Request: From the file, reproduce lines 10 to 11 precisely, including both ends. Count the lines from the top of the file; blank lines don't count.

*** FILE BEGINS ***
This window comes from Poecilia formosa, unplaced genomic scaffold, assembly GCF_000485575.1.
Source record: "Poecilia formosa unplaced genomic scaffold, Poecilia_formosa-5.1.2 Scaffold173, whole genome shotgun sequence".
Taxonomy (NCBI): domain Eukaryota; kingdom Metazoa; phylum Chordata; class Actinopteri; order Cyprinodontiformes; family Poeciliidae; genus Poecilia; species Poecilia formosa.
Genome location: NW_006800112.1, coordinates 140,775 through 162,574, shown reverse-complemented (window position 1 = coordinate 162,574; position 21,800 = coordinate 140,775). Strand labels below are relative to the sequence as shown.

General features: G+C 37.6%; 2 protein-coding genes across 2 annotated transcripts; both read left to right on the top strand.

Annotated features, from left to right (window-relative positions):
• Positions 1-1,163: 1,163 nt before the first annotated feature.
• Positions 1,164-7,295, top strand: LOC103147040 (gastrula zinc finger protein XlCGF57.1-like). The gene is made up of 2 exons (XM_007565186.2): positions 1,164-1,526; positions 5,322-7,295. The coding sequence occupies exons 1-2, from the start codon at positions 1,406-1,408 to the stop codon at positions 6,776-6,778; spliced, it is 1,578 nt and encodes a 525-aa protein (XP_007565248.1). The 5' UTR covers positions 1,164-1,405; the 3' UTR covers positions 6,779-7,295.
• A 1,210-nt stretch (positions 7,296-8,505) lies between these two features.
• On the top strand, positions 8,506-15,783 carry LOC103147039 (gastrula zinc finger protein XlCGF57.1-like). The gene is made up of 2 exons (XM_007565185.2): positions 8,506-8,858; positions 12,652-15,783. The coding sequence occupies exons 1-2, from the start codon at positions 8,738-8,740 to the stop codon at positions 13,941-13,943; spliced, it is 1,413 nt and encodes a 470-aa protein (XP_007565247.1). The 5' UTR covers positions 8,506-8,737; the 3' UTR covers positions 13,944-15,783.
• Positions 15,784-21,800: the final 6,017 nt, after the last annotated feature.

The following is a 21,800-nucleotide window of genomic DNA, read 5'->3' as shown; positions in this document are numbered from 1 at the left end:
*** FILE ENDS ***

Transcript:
• On the top strand, positions 8,506-15,783 carry LOC103147039 (gastrula zinc finger protein XlCGF57.1-like). The gene is made up of 2 exons (XM_007565185.2): positions 8,506-8,858; positions 12,652-15,783. The coding sequence occupies exons 1-2, from the start codon at positions 8,738-8,740 to the stop codon at positions 13,941-13,943; spliced, it is 1,413 nt and encodes a 470-aa protein (XP_007565247.1). The 5' UTR covers positions 8,506-8,737; the 3' UTR covers positions 13,944-15,783.
• Positions 15,784-21,800: the final 6,017 nt, after the last annotated feature.